Barleria lupulina Lindl.

Last updated: 01 Oct 2015

Scientific Name

Barleria lupulina Lindl. 

Synonyms

Barleria macrostachya Bojer , Dicliptera spinosa Lodd. ex Nees [Invalid] [1]

Vernacular Name

Malaysia Setawar sakelian bias [2], bias ular, setawar ular [3]
English Hop-headed barleria, hophead, Philippine violet [2]
China Hua je jia du juan [2]
India Kanta bishalyakarani, mullanangai [2]
Indonesia landik, sujen trus (Javanese) [4]
Thailand salet phangphong, phimsen ton (Central) [4], chek che kiam [2]
Vietnam gai kim v[af]ng [4]

Geographical Distributions

No documentation.

Botanical Description

Barleria lupulina is a shrub of the family Acanthaceae. The plant can reach up to a height of 1.5 m high. [5]

The stems is glabrous with much branching, 4 angled, armed with one, two or three pairs of spines 5-20 mm long in the leaf axils. [5]

The leaves are linear-oblong, 3-9.5 x 0.9-1.4 cm, cuneate at base and obtuse, mucronulate and glabrous. The petiole can grow up to 0.6 cm long. The upper surface is dark green in colour with a distinct red midrib while the under surface is of a lighter shade of green. [5]

The inflorescences in the form of spikes that are erect, terminal, hop-like, up to 9 cm long; bracts erect, broadly ovate, 1.8 x 1.3 cm, muconulate, ciliolate, on the back at base with copular glands, brateoles lanceolate, 4 x 1 mm, mucronulate; calyx-lobes broadly ovate, unequal, 6-9 x 1-4 mm, shortly aristate; corolla yellow; tube 3 cm long, bent at the base, expanded above; stamens exserted; capsules not seen. [5]

Cultivation

No documentation.

Chemical Constituent

Aqueous extract of B. lupulina dried aerial parts extract has been reported to contain iridoid glycosides (barlupulins A-D), together with 14 known analogues (6-O-p-methoxy-trans-cinnamoyl-8-O-acetylshanzhiside methyl ester, 6-O-p-methoxy-cis-cinnamoyl-8-O-acetylshanzhiside methyl ester, 6-O-p-methoxy-trans-cinnamoyl-8-O-acetylshanzhiside, 6-O-p-methoxy-cis-cinnamoyl-8-O-acetylshanzhiside, 6-O-p-trans-coumaroyl-8-O-acetylshanzhiside methyl ester, 6-O-p-cis-coumaroyl-8-O-acetylshanzhiside methyl ester, acetylbarlerin, barlerin, ipolamiidoside, 8-O-acetylshanzhiside, 6-O-acetylshanzhiside methyl ester, shanzhiside methyl ester, shanzhiside, and mussaenosidic acid). [6]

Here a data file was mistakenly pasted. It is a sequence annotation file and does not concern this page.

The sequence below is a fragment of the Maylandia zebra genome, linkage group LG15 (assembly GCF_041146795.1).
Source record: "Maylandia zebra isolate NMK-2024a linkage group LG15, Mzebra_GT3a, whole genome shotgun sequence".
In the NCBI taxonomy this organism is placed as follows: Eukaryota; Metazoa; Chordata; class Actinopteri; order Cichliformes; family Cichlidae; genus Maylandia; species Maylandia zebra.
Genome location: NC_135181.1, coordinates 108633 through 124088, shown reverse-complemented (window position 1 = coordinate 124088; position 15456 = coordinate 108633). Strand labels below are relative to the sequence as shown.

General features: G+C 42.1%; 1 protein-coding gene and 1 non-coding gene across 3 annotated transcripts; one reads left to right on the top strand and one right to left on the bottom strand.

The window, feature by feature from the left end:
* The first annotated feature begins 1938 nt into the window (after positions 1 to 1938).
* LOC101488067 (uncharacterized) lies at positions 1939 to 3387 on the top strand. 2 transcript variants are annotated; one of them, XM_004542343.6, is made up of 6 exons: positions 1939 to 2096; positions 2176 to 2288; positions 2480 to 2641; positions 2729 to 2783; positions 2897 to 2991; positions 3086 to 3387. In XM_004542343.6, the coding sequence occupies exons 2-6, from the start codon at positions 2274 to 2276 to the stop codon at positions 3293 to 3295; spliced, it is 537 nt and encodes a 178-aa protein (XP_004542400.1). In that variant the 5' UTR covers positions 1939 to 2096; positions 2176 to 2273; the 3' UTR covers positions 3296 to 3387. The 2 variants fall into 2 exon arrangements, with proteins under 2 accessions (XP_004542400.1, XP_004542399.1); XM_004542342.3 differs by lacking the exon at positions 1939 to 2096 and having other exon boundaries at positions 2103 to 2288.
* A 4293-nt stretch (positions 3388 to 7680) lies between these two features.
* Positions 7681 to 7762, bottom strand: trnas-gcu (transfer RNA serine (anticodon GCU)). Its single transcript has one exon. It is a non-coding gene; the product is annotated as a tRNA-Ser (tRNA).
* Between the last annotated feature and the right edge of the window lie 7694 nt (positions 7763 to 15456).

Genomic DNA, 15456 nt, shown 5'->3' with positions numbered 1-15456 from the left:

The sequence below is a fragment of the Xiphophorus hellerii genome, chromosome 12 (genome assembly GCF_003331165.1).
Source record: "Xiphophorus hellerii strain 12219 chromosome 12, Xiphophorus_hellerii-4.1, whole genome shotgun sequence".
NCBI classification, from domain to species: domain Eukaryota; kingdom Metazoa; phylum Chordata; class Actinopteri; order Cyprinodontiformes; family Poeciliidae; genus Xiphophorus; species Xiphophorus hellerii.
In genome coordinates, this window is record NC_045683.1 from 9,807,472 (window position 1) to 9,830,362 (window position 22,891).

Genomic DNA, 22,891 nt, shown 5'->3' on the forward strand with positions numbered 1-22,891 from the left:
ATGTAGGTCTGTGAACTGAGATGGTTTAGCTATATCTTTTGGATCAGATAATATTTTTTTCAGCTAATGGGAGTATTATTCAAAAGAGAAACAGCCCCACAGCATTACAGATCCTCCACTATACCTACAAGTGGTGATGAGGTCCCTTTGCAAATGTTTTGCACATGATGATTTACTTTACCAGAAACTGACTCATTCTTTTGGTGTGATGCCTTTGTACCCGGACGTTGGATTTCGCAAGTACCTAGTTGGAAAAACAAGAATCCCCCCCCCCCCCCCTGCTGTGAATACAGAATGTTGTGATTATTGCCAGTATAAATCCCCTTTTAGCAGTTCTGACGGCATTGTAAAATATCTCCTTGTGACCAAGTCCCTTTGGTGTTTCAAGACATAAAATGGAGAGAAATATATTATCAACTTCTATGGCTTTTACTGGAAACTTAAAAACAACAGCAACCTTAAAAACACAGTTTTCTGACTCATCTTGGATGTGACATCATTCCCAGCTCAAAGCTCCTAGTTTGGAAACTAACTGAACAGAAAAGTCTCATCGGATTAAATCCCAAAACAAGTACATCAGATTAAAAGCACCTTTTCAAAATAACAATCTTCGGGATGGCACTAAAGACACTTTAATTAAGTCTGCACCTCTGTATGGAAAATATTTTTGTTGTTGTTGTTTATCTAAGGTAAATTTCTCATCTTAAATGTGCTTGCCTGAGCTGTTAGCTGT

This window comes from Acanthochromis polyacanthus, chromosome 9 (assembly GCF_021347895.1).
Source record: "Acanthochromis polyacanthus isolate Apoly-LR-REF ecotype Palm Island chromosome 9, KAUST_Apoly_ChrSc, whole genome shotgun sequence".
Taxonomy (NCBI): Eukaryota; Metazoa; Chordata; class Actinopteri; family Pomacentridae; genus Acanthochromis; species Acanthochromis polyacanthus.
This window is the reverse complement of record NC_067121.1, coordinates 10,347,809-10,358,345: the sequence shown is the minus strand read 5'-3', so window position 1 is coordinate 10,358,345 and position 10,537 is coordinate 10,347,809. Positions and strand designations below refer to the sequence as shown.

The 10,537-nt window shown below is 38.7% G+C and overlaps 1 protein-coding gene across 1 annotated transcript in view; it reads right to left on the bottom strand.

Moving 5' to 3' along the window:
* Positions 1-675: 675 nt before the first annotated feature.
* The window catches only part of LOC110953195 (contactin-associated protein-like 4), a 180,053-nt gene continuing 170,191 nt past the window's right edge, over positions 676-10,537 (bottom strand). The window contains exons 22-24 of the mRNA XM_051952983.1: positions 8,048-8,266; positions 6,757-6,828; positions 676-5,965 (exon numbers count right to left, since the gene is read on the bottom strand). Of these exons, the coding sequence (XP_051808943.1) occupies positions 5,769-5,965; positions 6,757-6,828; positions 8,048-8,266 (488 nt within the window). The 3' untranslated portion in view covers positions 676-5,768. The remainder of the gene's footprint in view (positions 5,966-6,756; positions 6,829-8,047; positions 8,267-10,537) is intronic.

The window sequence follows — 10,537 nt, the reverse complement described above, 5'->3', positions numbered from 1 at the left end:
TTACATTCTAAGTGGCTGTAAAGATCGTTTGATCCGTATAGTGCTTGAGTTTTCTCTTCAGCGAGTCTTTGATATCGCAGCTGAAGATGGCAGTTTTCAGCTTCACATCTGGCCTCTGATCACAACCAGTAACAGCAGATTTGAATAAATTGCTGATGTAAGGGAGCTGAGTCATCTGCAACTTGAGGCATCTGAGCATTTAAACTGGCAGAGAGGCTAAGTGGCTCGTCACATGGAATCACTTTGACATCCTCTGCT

Methanol extract of B. lupulina aerial part has been reported to contain iridoid glucosides (shanzhiside methyl ester, 8-O-acetylshanzhiside methyl ester (barlerin), 6-O-acetylshanzhiside methyl ester, 6,8-O,O-diacetylshanzhiside methyl ester (acetylbarlerin), 8-O-acetyl-6-O-trans-p-coumaroylshanzhiside, saletpangponosides A, saletpangponosides B, saletpangponosides C, ipolamiide, ipolamiidoside, phlorigidoside B, and 8-O-acetylmussaenoside), phenylpropanoid glycosides (forsythoside B, verbascoside, poliumoside), lignan glucoside ((+)-lyoniresinol 3a-O-β-glucopyranoside), aliphatic glycoside ((3R)-1-octen-3-yl-β-prime- veroside) and benzyl alcohol glycoside (β-(2’-O-β-xylopyranosyl) glucopyranoside). [7]

Chloroform and methanol extract of B. lupulina flowers has been reported to contain iridoid glucosides (e.g. lupulinoside, acetylbarlerin, ipolamiidoside, 6-O-acetylshanzhiside methyl ester, barlerin, shanzhiside methyl ester, mussaenosidic acid, 8-O-acetylshanzhiside, and shanzhiside). [8]

B. lupulina aerial part has been reported to contain 4,8,8-trimethylcyclooct-2-enone derivatives (e.g. chakyunglupulins A and chakyunglupulins B). [9]

Unspecified extract of B. lupulina has been reported to contain iridoid glucosides (e.g. 8-O-acetylipolamiidic acid, 8-O-acetyl-6-O-(p-methoxy-cis-cinnamoyl)shanzhiside, and 8-O-acetyl-6-O-(p-methoxy-trans-cinnamoyl)shanzhiside). [10]

Plant Part Used

Leaves [5], aerial parts [11]

Traditional Use